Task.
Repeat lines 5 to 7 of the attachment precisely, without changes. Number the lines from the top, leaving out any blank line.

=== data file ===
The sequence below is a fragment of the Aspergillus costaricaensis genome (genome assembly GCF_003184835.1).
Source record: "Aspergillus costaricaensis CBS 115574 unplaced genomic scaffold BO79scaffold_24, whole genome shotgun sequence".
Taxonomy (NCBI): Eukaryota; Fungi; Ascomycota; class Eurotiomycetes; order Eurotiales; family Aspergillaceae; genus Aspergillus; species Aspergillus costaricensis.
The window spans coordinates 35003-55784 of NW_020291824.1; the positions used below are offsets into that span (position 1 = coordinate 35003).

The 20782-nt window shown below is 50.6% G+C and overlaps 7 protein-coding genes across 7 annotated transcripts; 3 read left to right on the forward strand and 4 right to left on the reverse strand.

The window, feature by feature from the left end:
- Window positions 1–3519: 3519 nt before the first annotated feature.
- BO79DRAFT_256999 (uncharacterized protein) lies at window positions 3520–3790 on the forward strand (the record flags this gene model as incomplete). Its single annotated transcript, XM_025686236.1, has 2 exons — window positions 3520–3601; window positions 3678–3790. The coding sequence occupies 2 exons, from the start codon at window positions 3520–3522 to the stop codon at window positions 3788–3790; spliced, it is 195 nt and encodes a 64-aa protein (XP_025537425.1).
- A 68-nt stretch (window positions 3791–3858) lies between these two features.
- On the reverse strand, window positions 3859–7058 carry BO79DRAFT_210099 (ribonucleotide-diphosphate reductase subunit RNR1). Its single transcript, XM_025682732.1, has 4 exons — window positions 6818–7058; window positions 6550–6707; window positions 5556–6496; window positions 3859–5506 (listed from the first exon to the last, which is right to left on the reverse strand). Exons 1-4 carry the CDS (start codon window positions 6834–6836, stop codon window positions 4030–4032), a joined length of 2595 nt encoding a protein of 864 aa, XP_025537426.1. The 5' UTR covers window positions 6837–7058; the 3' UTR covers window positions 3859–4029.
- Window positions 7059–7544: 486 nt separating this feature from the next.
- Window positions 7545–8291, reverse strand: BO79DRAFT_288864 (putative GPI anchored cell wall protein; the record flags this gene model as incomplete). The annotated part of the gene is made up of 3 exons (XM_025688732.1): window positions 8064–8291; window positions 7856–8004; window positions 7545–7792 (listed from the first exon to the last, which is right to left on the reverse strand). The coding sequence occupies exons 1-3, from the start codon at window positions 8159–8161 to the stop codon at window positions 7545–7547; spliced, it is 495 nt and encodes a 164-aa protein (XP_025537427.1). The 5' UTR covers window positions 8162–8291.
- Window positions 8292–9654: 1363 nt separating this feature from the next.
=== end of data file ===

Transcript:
The 20782-nt window shown below is 50.6% G+C and overlaps 7 protein-coding genes across 7 annotated transcripts; 3 read left to right on the forward strand and 4 right to left on the reverse strand.

The window, feature by feature from the left end:
- Window positions 1–3519: 3519 nt before the first annotated feature.